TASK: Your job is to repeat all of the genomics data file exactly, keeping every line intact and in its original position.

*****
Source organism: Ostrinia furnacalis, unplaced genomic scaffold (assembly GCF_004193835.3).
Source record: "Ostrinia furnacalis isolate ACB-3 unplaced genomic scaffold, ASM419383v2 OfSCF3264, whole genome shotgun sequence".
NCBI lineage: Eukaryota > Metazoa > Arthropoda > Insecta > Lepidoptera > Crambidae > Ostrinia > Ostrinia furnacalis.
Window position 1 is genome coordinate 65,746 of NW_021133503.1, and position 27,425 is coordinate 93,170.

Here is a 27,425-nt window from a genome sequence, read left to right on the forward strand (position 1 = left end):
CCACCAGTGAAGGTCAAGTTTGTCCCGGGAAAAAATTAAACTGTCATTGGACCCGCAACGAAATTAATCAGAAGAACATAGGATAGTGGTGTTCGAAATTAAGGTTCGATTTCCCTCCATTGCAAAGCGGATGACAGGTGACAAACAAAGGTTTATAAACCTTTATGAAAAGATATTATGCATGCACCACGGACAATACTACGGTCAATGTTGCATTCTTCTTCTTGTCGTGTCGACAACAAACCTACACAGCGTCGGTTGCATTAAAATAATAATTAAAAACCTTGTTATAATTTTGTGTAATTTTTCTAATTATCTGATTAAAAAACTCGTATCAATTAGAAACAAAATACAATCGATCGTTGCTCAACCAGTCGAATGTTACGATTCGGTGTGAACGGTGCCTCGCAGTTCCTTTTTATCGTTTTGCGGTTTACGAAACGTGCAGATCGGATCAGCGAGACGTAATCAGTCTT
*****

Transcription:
Source organism: Ostrinia furnacalis, unplaced genomic scaffold (assembly GCF_004193835.3).
Source record: "Ostrinia furnacalis isolate ACB-3 unplaced genomic scaffold, ASM419383v2 OfSCF3264, whole genome shotgun sequence".
NCBI lineage: Eukaryota > Metazoa > Arthropoda > Insecta > Lepidoptera > Crambidae > Ostrinia > Ostrinia furnacalis.
Window position 1 is genome coordinate 65,746 of NW_021133503.1, and position 27,425 is coordinate 93,170.

Here is a 27,425-nt window from a genome sequence, read left to right on the forward strand (position 1 = left end):
CCACCAGTGAAGGTCAAGTTTGTCCCGGGAAAAAATTAAACTGTCATTGGACCCGCAACGAAATTAATCAGAAGAACATAGGATAGTGGTGTTCGAAATTAAGGTTCGATTTCCCTCCATTGCAAAGCGGATGACAGGTGACAAACAAAGGTTTATAAACCTTTATGAAAAGATATTATGCATGCACCACGGACAATACTACGGTCAATGTTGCATTCTTCTTCTTGTCGTGTCGACAACAAACCTACACAGCGTCGGTTGCATTAAAATAATAATTAAAAACCTTGTTATAATTTTGTGTAATTTTTCTAATTATCTGATTAAAAAACTCGTATCAATTAGAAACAAAATACAATCGATCGTTGCTCAACCAGTCGAATGTTACGATTCGGTGTGAACGGTGCCTCGCAGTTCCTTTTTATCGTTTTGCGGTTTACGAAACGTGCAGATCGGATCAGCGAGACGTAATCAGTCTT